One of the greatest challenges for legislation and the executive branch of every government is to keep up with relevant policies while our world is ever more immersed in fast-changing technology. It is a renowned fact that the policy-making process tends to be slow and in some instances, by the time that the laws have been updated and fully enforced, the technological sector has already moved on and evolved, rendering such policies immediately limited and less effective. Together with these structural issues, we must also address the ongoing debate over how much control the state should have over social media: indeed, many dictatorial regimes show that nowadays a strict censorship of social media is vital to exert power over citizens and shape their ideology, shielding them from those sources of information that could undermine the regime’s credibility or authority. At the same time, in democratic countries many people believe that freedom of expression should be respected also on the Internet, therefore they are against censorship by the government in any case. However, this last claim is highly debatable. In fact, opposers of this view state that while freedom of expression is important, citizens should be protected from dangerous propaganda or harmful posts on social media, therefore condoning the use of censorship in these instances. Furthermore, in most countries it is still unclear what role the government should play in monitoring these media channels: is an offence committed online as serious as one committed in the physical world and, by consequence, is the government as responsible for its citizens’ safety just as in real situations? 

One example that can very well illustrate these debates is the recent scandal concerning Italian pornography-oriented groups on Telegram. In the first days of April 2020, a huge wave of online protests and activism arose after discovering the scope of illegal and non-consensual pornographic content spread through group chats on Telegram: on this social medium, in fact, several chats with as many as 50’000 participants were discovered, where mostly men shared and exchanged illicit content of women of all ages, many of which underage. Feminist activists but also ordinary citizens were enraged upon the discovery, especially because most of the pictures involved were either revenge porn or even teenagers’ selfie profile pictures photoshopped on obscene images. Together with pictures, the actual full names and even home address of some victims was shared. The debate sparked when authorities did not address nor eliminate these group chats for days after the scandal first came to the surface. In fact, the group chats were taken down only a couple of days after the scandal and this did not solve the situation because new group chats were created straight after this measure. Until today, the government has not addressed this scandal and did not take any measure to punish the members of these groups, even in the cases concerning child abuse. For this reason, many people are convinced that the state is ignoring its duty to protect citizens, because their sensitive data and profile pictures risk being shared on Telegram with no consequence for those responsible.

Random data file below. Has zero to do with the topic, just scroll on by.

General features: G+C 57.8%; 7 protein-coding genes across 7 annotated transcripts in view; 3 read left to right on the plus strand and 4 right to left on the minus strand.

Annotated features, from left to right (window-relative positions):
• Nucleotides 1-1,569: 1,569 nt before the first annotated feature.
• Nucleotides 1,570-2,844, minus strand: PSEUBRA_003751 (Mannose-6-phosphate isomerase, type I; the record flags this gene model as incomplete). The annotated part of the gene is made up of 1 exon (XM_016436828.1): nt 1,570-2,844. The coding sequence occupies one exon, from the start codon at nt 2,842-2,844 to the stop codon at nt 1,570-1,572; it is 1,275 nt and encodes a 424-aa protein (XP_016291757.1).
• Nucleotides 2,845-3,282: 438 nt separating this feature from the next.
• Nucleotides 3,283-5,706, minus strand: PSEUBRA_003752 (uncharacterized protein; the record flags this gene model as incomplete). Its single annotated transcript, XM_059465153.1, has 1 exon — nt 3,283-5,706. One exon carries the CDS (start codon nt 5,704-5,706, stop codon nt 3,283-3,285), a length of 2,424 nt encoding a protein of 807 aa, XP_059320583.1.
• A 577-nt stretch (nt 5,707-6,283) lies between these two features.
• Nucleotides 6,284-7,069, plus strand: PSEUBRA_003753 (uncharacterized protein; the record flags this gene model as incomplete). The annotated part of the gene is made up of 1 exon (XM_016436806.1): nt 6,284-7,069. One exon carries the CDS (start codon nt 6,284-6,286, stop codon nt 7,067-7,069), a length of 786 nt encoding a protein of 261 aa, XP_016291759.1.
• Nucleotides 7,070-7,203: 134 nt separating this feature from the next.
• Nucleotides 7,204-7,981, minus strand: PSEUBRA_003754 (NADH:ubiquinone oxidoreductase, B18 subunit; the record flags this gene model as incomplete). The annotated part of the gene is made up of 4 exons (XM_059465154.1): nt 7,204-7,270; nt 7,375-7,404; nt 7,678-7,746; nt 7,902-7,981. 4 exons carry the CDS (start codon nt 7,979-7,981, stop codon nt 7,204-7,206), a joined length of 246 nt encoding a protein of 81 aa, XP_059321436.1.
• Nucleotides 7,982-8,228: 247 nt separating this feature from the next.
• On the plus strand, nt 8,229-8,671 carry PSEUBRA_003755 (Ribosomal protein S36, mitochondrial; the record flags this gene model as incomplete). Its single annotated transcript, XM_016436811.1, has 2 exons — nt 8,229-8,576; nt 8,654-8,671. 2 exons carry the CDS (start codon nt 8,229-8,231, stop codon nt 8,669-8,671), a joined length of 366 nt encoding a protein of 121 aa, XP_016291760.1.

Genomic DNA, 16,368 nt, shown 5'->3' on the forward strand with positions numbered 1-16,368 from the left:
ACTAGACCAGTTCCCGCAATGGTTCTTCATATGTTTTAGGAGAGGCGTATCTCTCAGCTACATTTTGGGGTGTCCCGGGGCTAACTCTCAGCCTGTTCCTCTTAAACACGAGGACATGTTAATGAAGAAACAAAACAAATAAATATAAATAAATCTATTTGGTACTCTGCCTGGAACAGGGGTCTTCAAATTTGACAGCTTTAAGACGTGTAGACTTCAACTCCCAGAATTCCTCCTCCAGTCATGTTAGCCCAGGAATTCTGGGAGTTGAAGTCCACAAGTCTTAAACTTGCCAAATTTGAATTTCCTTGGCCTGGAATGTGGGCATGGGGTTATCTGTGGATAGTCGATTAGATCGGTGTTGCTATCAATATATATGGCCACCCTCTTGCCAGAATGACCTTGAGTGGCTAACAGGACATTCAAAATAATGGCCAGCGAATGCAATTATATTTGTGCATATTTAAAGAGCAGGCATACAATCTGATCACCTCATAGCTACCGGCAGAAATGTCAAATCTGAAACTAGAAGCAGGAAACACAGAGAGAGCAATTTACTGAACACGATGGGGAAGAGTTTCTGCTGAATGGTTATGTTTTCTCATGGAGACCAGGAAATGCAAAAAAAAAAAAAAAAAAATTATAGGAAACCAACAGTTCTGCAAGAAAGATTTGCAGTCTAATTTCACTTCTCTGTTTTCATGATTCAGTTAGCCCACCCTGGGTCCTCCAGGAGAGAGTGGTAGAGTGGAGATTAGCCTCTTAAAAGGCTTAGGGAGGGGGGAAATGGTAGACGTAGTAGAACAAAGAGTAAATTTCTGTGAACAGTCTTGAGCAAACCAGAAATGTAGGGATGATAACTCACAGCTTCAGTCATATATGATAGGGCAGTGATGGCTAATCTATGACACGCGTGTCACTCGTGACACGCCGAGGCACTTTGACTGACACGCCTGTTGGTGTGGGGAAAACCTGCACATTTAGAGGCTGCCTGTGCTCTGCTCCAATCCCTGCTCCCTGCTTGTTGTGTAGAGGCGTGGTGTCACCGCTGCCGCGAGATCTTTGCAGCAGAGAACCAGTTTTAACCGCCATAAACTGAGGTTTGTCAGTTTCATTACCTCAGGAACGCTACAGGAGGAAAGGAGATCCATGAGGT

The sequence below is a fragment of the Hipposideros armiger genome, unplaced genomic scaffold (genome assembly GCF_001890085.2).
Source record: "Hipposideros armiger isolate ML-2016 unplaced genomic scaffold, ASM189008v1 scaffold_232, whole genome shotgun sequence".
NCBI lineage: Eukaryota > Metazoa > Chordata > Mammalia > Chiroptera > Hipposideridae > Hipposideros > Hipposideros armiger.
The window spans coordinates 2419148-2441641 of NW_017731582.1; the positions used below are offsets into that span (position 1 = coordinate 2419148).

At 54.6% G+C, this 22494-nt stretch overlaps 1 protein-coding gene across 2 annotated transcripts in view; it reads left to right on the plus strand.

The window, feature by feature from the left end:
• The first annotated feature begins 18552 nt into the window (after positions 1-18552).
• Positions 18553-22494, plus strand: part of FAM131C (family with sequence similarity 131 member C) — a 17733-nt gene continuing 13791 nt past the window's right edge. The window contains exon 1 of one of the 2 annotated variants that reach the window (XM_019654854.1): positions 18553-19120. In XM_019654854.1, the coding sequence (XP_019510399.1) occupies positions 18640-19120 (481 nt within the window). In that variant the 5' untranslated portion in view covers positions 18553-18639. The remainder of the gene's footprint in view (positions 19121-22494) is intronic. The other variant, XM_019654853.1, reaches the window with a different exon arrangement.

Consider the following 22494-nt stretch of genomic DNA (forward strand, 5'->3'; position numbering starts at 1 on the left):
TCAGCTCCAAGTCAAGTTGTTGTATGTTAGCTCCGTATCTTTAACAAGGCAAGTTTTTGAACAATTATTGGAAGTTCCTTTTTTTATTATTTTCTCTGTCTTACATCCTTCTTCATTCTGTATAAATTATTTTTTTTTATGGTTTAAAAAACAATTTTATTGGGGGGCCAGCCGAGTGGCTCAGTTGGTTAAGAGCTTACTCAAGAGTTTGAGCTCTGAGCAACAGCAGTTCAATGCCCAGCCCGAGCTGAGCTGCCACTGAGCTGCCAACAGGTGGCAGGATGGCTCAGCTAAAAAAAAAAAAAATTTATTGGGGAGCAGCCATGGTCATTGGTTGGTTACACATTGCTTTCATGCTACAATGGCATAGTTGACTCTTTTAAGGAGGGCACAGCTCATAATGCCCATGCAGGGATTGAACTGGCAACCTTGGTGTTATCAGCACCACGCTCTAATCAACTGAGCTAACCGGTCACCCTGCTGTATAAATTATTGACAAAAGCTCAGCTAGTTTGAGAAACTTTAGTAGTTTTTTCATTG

Therefore, we can ask ourselves to what extent the national government is accountable for these kinds of criminal acts, since they are committed online but can have serious repercussions in real life. In the case of Italy, non-governmental actors intervened: the hacktivist group Anonymous Italy published a video stating that their team will get ahold of the personal data of the members if the group chat and individually signal them to authorities. This information gathering came as a response to the government’s silence and inactivity, firstly to teach the criminals that acting online does not mean being untraceable but also to show that if an unofficial organisation can take the matters in their own hands, the government’s lack of action is even more shameful. 

Thus, we can conclude that the state should be legally responsible for the safeguard of citizens in the online realm when there could be harmful consequences for them in real life. In a world where there is always a blurrier boundary between online and real life, many claim that the state has a moral obligation to effectively monitor our safety in both areas. 

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